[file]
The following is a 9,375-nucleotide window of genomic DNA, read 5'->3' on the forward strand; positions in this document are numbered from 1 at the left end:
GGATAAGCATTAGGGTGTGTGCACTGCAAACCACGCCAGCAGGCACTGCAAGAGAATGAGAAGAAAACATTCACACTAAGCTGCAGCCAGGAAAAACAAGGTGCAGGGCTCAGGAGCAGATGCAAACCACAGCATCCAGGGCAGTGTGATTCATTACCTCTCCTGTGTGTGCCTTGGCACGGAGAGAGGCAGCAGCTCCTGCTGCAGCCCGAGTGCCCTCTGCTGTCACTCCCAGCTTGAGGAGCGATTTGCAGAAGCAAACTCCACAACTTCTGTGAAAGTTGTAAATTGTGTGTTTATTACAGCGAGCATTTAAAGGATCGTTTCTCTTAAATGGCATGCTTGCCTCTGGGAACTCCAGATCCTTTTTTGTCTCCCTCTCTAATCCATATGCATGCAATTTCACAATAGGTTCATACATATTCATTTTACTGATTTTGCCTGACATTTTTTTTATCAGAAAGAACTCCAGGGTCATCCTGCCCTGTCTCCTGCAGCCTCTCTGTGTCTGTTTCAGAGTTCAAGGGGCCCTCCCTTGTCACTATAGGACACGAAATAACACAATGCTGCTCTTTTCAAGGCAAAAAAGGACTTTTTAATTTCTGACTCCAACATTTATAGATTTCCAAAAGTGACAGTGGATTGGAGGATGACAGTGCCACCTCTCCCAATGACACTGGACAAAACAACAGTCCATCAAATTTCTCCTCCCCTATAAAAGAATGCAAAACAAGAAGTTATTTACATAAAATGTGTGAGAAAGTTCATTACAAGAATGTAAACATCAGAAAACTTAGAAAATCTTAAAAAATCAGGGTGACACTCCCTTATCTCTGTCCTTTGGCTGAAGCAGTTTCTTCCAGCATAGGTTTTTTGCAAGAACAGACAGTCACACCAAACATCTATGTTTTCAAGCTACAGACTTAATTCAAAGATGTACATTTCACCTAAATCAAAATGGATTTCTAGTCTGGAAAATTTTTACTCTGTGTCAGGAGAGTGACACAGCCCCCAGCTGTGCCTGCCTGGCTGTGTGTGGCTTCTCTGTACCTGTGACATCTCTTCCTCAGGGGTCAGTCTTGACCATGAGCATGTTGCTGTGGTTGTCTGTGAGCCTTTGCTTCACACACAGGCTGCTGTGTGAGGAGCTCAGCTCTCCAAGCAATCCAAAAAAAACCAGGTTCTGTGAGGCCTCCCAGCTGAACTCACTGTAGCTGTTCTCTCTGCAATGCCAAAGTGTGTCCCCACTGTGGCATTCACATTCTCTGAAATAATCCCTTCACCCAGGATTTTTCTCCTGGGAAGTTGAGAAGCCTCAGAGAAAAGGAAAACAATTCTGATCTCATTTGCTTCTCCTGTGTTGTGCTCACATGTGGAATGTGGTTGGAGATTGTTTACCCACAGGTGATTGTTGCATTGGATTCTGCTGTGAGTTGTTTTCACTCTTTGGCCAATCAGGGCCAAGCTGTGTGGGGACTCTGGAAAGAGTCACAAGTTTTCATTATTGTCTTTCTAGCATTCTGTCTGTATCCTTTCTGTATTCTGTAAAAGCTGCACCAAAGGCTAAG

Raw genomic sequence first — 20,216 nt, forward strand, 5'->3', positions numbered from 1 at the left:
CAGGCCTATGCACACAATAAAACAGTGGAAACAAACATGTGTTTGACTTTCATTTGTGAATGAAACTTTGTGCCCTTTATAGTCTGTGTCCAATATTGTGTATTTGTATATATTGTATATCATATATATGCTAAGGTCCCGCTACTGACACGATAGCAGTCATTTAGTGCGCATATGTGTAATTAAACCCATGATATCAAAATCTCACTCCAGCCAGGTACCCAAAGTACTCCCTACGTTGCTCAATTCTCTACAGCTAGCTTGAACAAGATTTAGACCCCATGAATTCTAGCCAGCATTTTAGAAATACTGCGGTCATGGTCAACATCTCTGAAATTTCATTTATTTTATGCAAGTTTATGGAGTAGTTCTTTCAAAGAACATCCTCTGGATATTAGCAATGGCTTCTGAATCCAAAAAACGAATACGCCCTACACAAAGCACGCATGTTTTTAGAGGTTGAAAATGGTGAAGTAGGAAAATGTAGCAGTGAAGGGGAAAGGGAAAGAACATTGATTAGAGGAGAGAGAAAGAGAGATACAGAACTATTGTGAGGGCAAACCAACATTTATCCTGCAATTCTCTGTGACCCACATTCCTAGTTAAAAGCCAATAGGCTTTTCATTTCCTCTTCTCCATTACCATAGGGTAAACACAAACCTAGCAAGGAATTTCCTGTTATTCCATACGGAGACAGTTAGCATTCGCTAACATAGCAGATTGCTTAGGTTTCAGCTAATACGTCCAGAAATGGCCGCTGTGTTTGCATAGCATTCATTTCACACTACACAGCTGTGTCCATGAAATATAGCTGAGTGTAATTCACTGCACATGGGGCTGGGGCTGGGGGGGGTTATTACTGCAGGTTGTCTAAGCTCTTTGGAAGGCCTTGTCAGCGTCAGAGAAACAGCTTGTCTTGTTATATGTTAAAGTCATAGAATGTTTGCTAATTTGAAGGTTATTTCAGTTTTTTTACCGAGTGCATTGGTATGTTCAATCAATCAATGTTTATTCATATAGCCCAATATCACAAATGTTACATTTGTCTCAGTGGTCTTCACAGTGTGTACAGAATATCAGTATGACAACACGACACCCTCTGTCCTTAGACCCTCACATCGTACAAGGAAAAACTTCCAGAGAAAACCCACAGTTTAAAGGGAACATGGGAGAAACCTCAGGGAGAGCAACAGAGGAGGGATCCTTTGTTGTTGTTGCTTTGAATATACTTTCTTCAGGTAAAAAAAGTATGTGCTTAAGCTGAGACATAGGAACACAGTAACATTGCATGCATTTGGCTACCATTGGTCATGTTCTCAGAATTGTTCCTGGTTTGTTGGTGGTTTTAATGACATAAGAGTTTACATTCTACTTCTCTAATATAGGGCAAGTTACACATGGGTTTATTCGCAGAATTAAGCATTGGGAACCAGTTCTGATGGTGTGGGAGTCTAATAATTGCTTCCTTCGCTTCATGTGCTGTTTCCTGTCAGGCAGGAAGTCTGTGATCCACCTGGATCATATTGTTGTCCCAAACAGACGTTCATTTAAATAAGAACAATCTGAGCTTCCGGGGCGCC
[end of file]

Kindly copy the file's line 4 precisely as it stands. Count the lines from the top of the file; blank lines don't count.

CAGGCCTATGCACACAATAAAACAGTGGAAACAAACATGTGTTTGACTTTCATTTGTGAATGAAACTTTGTGCCCTTTATAGTCTGTGTCCAATATTGTGTATTTGTATATATTGTATATCATATATATGCTAAGGTCCCGCTACTGACACGATAGCAGTCATTTAGTGCGCATATGTGTAATTAAACCCATGATATCAAAATCTCACTCCAGCCAGGTACCCAAAGTACTCCCTACGTTGCTCAATTCTCTACAGCTAGCTTGAACAAGATTTAGACCCCATGAATTCTAGCCAGCATTTTAGAAATACTGCGGTCATGGTCAACATCTCTGAAATTTCATTTATTTTATGCAAGTTTATGGAGTAGTTCTTTCAAAGAACATCCTCTGGATATTAGCAATGGCTTCTGAATCCAAAAAACGAATACGCCCTACACAAAGCACGCATGTTTTTAGAGGTTGAAAATGGTGAAGTAGGAAAATGTAGCAGTGAAGGGGAAAGGGAAAGAACATTGATTAGAGGAGAGAGAAAGAGAGATACAGAACTATTGTGAGGGCAAACCAACATTTATCCTGCAATTCTCTGTGACCCACATTCCTAGTTAAAAGCCAATAGGCTTTTCATTTCCTCTTCTCCATTACCATAGGGTAAACACAAACCTAGCAAGGAATTTCCTGTTATTCCATACGGAGACAGTTAGCATTCGCTAACATAGCAGATTGCTTAGGTTTCAGCTAATACGTCCAGAAATGGCCGCTGTGTTTGCATAGCATTCATTTCACACTACACAGCTGTGTCCATGAAATATAGCTGAGTGTAATTCACTGCACATGGGGCTGGGGCTGGGGGGGGTTATTACTGCAGGTTGTCTAAGCTCTTTGGAAGGCCTTGTCAGCGTCAGAGAAACAGCTTGTCTTGTTATATGTTAAAGTCATAGAATGTTTGCTAATTTGAAGGTTATTTCAGTTTTTTTACCGAGTGCATTGGTATGTTCAATCAATCAATGTTTATTCATATAGCCCAATATCACAAATGTTACATTTGTCTCAGTGGTCTTCACAGTGTGTACAGAATATCAGTATGACAACACGACACCCTCTGTCCTTAGACCCTCACATCGTACAAGGAAAAACTTCCAGAGAAAACCCACAGTTTAAAGGGAACATGGGAGAAACCTCAGGGAGAGCAACAGAGGAGGGATCCTTTGTTGTTGTTGCTTTGAATATACTTTCTTCAGGTAAAAAAAGTATGTGCTTAAGCTGAGACATAGGAACACAGTAACATTGCATGCATTTGGCTACCATTGGTCATGTTCTCAGAATTGTTCCTGGTTTGTTGGTGGTTTTAATGACATAAGAGTTTACATTCTACTTCTCTAATATAGGGCAAGTTACACATGGGTTTATTCGCAGAATTAAGCATTGGGAACCAGTTCTGATGGTGTGGGAGTCTAATAATTGCTTCCTTCGCTTCATGTGCTGTTTCCTGTCAGGCAGGAAGTCTGTGATCCACCTGGATCATATTGTTGTCCCAAACAGACGTTCATTTAAATAAGAACAATCTGAGCTTCCGGGGCGCC